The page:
The contest challenges individuals to guess the exact date and time of the breakup of ice on the Tenana River.
After the ice forms each winter, a tripod is placed about 300 ft. from shore in the middle of the frozen river. A device is attached to the tripod that records the moment the ice goes out.
It may sound a bit underwhelming to those not familiar with the contest, but for a lot of people (including moi) it’s all very exciting. The winner(s) have the potential to rake in quite the amount of cashola (depending upon how many pick the same date/time, of course–last year 22 people shared the pot).
The ice went out at 8:39 pm on Monday, April 23rd (the official winning time was 7:39 pm). Officials say it will be about a week before the winners are announced. About 200,000 tickets were sold this year–in remote villages and larger cities alike–so there could be quite a few people sharing in the prize (which is yet to be determined). The largest prizes on record have topped $300,000.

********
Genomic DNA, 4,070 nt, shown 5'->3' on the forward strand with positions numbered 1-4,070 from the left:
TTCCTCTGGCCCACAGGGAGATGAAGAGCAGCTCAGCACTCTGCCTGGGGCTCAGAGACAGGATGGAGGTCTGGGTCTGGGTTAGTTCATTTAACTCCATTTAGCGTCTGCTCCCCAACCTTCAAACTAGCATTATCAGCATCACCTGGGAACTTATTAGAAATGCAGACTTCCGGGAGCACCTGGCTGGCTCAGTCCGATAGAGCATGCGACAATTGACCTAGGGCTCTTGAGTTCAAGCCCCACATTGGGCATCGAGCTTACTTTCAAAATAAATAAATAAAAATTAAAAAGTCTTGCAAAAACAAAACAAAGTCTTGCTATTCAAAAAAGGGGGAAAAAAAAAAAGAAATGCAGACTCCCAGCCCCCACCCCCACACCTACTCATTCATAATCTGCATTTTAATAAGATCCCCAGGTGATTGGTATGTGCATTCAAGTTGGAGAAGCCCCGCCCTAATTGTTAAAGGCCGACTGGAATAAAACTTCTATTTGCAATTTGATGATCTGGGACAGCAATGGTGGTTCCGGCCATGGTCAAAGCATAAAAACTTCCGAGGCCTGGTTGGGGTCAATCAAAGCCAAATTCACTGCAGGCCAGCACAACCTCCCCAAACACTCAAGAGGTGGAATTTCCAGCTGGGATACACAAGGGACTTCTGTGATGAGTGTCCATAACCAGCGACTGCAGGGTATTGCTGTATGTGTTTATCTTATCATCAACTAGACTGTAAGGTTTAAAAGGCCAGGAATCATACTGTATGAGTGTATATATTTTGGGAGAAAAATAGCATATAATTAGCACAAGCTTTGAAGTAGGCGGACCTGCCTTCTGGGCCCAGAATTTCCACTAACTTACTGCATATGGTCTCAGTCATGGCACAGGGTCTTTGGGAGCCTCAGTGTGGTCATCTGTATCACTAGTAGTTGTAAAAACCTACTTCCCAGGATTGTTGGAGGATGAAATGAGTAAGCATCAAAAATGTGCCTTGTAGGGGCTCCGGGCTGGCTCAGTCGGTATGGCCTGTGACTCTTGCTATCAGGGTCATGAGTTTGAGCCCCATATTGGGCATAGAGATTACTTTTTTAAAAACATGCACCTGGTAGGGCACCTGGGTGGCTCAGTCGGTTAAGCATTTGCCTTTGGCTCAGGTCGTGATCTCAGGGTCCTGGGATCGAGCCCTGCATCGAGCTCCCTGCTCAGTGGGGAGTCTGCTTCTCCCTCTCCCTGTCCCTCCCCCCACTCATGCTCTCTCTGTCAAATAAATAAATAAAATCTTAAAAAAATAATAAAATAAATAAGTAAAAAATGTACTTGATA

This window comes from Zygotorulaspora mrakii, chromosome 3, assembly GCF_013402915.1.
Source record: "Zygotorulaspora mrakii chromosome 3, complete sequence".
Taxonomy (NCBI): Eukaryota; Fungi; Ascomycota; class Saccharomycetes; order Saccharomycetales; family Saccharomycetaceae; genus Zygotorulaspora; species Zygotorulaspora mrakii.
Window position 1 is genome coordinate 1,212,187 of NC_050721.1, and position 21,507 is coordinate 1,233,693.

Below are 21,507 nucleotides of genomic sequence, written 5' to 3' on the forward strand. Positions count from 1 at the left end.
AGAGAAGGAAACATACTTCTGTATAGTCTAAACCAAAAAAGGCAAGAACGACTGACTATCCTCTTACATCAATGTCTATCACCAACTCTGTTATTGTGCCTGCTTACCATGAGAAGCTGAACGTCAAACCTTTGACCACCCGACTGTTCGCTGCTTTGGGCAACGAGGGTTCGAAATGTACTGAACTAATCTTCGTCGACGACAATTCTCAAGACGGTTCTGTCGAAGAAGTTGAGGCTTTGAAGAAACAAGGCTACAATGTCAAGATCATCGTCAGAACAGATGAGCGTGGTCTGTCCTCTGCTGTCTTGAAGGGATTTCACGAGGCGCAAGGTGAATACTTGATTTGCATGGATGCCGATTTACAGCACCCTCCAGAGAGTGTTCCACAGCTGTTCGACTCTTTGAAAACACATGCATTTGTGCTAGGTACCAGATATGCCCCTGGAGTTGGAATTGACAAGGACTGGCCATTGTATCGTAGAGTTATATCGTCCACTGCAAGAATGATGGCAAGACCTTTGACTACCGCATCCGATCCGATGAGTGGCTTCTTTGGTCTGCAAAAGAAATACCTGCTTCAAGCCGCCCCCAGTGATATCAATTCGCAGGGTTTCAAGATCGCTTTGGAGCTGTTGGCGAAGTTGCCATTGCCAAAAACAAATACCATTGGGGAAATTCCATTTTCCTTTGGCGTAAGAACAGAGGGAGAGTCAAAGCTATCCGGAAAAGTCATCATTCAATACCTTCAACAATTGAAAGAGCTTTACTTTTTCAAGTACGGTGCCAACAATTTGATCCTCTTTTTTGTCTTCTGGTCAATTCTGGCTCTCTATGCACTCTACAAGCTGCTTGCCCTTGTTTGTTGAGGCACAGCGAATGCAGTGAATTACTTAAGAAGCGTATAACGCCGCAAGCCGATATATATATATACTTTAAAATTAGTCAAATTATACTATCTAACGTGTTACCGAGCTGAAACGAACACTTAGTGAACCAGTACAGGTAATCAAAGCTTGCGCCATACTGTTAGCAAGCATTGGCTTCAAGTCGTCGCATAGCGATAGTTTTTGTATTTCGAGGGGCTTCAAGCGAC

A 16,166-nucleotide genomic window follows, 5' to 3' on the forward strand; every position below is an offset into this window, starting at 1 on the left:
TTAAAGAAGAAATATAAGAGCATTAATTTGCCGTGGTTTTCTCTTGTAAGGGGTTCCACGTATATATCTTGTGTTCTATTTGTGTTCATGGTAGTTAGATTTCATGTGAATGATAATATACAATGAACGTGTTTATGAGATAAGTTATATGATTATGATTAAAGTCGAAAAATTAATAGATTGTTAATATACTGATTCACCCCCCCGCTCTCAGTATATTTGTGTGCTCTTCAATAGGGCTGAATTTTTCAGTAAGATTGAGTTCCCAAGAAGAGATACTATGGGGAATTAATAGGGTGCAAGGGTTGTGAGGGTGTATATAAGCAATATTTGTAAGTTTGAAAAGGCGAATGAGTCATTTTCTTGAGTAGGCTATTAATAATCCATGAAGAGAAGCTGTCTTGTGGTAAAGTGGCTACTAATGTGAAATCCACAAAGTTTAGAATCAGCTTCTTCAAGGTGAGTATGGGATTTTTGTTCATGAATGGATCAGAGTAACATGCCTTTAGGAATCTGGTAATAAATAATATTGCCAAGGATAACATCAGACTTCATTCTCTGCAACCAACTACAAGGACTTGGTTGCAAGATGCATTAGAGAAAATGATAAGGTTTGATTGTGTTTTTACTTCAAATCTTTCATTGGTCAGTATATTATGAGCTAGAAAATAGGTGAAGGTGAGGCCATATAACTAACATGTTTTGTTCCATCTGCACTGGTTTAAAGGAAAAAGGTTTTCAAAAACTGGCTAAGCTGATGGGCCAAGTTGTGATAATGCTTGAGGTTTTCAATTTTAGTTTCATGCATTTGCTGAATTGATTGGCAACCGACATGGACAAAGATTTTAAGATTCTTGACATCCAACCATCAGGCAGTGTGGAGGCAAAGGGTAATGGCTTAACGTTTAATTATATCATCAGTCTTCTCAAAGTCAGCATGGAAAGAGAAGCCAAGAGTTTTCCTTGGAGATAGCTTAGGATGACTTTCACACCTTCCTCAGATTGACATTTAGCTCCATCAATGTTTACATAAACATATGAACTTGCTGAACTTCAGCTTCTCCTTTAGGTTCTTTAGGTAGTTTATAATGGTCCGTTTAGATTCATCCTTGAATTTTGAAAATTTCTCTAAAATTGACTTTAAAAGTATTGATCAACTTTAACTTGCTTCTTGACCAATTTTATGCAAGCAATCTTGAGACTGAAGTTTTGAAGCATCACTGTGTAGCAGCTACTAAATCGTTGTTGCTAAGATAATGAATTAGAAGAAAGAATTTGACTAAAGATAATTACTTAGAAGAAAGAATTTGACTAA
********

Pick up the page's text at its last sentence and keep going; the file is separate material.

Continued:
The Ice Classic dates back to 1917–during the days of the state’s gold rush, when some railroad workers bet around $800 on exactly when the ice would break. Since its beginning, over $10 million dollars in prize money has been given out.
Those Alaskans sure love them some breakup!
What’s even better? The Ice Classic is run by a non-profit. Much of the proceeds from the event benefit local communities and statewide organizations.
The Nenana River (a tributary of the Tenana) forms the eastern border of Denali National Park. The hotel where I work (Denali Princess Wilderness Lodge) sits on the banks of this gorgeous river. My two previous summers in the area, the Nenana has been nothing but a mass of enormous ice chunks when I arrive in early May. It is so amazing to see a nearly frozen river one day and a free-flowing one the next. The breakup and flow of the ice really happens that fast.
I am assuming more of the same will be in order when I arrive next week (*eek!*).